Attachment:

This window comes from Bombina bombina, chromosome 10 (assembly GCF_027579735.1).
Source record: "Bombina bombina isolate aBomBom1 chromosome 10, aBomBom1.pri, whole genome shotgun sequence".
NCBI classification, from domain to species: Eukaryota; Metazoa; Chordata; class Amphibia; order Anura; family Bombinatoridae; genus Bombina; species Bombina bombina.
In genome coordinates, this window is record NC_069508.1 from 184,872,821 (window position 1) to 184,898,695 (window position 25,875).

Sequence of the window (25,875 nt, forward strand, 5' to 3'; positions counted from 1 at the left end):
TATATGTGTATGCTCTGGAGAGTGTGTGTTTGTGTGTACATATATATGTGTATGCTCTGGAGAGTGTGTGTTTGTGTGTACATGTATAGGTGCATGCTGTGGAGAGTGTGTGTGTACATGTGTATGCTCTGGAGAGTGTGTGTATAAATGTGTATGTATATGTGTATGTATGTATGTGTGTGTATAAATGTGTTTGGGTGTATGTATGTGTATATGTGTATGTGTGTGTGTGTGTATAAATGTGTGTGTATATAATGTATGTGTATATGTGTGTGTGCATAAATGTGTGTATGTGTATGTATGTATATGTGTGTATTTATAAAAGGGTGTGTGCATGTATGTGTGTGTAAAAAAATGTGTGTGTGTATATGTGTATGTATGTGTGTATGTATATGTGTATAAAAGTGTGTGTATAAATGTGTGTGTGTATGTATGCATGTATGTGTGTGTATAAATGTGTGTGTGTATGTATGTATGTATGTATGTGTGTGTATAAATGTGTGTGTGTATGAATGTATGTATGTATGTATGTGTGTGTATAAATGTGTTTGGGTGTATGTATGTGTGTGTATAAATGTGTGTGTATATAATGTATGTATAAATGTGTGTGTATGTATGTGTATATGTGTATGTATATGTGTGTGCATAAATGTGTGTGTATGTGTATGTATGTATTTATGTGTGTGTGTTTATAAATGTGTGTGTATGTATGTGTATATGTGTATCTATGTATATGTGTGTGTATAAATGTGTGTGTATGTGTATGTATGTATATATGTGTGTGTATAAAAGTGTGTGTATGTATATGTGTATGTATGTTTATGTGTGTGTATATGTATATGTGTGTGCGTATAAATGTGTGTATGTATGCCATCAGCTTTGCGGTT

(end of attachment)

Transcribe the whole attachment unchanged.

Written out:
This window comes from Bombina bombina, chromosome 10 (assembly GCF_027579735.1).
Source record: "Bombina bombina isolate aBomBom1 chromosome 10, aBomBom1.pri, whole genome shotgun sequence".
NCBI classification, from domain to species: Eukaryota; Metazoa; Chordata; class Amphibia; order Anura; family Bombinatoridae; genus Bombina; species Bombina bombina.
In genome coordinates, this window is record NC_069508.1 from 184,872,821 (window position 1) to 184,898,695 (window position 25,875).

Sequence of the window (25,875 nt, forward strand, 5' to 3'; positions counted from 1 at the left end):
TATATGTGTATGCTCTGGAGAGTGTGTGTTTGTGTGTACATATATATGTGTATGCTCTGGAGAGTGTGTGTTTGTGTGTACATGTATAGGTGCATGCTGTGGAGAGTGTGTGTGTACATGTGTATGCTCTGGAGAGTGTGTGTATAAATGTGTATGTATATGTGTATGTATGTATGTGTGTGTATAAATGTGTTTGGGTGTATGTATGTGTATATGTGTATGTGTGTGTGTGTGTATAAATGTGTGTGTATATAATGTATGTGTATATGTGTGTGTGCATAAATGTGTGTATGTGTATGTATGTATATGTGTGTATTTATAAAAGGGTGTGTGCATGTATGTGTGTGTAAAAAAATGTGTGTGTGTATATGTGTATGTATGTGTGTATGTATATGTGTATAAAAGTGTGTGTATAAATGTGTGTGTGTATGTATGCATGTATGTGTGTGTATAAATGTGTGTGTGTATGTATGTATGTATGTATGTGTGTGTATAAATGTGTGTGTGTATGAATGTATGTATGTATGTATGTGTGTGTATAAATGTGTTTGGGTGTATGTATGTGTGTGTATAAATGTGTGTGTATATAATGTATGTATAAATGTGTGTGTATGTATGTGTATATGTGTATGTATATGTGTGTGCATAAATGTGTGTGTATGTGTATGTATGTATTTATGTGTGTGTGTTTATAAATGTGTGTGTATGTATGTGTATATGTGTATCTATGTATATGTGTGTGTATAAATGTGTGTGTATGTGTATGTATGTATATATGTGTGTGTATAAAAGTGTGTGTATGTATATGTGTATGTATGTTTATGTGTGTGTATATGTATATGTGTGTGCGTATAAATGTGTGTATGTATGCCATCAGCTTTGCGGTT